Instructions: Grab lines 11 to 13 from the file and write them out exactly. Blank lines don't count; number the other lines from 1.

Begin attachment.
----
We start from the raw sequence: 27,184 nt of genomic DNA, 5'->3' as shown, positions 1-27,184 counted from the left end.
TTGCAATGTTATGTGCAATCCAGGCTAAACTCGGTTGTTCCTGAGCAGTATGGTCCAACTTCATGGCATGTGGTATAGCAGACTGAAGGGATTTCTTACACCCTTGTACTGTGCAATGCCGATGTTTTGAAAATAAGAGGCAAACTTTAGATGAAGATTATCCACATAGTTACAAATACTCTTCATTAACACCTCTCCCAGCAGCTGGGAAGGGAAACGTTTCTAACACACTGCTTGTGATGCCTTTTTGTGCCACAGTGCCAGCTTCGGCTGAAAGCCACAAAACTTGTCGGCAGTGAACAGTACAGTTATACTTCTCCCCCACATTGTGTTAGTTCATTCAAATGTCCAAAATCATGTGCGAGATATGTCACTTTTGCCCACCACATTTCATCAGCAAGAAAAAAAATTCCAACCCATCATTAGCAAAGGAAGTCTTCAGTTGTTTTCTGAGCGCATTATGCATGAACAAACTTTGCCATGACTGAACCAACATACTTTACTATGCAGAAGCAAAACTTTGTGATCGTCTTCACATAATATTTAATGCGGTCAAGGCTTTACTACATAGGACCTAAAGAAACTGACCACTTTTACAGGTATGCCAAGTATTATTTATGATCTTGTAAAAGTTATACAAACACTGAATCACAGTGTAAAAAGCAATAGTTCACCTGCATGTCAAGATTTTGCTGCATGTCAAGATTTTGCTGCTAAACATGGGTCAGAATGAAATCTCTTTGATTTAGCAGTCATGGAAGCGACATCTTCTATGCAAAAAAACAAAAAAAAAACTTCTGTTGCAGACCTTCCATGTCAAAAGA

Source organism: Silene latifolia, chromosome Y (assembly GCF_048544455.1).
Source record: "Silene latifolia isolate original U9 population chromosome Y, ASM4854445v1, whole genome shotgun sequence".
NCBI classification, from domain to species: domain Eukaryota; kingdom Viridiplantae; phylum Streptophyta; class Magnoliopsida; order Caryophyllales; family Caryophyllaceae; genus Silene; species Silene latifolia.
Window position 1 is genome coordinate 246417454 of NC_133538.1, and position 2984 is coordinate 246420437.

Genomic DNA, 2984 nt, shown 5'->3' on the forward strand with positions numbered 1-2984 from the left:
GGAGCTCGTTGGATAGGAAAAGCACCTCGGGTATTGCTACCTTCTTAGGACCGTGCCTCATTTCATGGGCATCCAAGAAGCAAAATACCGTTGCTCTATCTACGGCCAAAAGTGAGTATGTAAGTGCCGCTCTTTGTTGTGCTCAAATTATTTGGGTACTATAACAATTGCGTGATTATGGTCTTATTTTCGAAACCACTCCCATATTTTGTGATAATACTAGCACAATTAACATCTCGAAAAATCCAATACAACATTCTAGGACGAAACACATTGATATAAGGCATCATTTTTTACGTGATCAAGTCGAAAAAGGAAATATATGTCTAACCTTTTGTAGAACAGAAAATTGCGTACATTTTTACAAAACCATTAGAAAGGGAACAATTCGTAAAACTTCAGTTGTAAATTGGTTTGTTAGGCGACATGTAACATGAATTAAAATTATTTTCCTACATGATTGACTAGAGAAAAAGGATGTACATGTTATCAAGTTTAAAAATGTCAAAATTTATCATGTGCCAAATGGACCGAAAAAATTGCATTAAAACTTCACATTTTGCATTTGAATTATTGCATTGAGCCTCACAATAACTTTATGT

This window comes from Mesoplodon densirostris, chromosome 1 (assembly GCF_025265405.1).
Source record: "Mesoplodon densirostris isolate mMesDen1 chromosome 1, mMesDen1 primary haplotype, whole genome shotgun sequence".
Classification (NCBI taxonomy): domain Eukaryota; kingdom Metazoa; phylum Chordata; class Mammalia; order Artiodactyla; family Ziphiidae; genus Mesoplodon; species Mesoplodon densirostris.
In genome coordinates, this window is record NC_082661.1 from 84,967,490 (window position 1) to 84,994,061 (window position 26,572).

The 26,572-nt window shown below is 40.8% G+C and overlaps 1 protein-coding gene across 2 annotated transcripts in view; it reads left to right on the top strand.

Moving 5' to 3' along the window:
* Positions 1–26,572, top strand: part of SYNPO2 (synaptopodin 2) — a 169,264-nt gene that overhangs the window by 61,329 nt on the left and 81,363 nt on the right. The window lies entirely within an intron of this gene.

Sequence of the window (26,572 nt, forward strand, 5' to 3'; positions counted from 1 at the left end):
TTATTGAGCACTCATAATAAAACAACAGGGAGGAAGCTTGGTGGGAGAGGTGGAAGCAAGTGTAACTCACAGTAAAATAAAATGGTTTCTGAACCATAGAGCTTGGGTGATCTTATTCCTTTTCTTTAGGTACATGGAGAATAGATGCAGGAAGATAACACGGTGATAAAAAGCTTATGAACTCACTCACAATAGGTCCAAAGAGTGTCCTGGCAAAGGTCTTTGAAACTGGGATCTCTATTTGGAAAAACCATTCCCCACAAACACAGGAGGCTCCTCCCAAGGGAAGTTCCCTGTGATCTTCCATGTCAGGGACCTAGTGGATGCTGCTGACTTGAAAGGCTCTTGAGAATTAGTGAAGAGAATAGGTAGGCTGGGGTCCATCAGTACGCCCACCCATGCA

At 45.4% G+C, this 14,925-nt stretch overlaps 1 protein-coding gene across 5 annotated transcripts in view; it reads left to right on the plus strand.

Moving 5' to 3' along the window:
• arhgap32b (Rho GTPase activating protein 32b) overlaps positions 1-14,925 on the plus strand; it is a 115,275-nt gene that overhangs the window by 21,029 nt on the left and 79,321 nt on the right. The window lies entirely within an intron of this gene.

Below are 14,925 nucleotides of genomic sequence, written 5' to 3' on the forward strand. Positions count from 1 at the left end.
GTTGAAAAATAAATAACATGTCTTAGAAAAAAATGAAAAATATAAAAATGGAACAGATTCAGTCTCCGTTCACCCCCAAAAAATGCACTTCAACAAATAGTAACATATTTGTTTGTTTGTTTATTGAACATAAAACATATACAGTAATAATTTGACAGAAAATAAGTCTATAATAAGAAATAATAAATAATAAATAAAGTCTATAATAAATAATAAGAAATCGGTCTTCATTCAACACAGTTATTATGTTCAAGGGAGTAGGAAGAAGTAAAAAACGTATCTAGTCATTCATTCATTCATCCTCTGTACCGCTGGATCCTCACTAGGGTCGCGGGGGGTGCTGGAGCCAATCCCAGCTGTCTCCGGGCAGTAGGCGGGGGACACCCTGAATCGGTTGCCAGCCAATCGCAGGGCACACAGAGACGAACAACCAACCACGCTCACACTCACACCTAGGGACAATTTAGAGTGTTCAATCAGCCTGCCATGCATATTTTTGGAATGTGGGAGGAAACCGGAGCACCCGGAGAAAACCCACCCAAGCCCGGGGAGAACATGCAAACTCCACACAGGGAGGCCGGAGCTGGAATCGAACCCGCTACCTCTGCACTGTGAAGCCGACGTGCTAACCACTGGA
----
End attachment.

Classification (NCBI taxonomy): domain Eukaryota; kingdom Metazoa; phylum Chordata; class Mammalia; order Artiodactyla; family Ziphiidae; genus Mesoplodon; species Mesoplodon densirostris.
In genome coordinates, this window is record NC_082661.1 from 84,967,490 (window position 1) to 84,994,061 (window position 26,572).

The 26,572-nt window shown below is 40.8% G+C and overlaps 1 protein-coding gene across 2 annotated transcripts in view; it reads left to right on the top strand.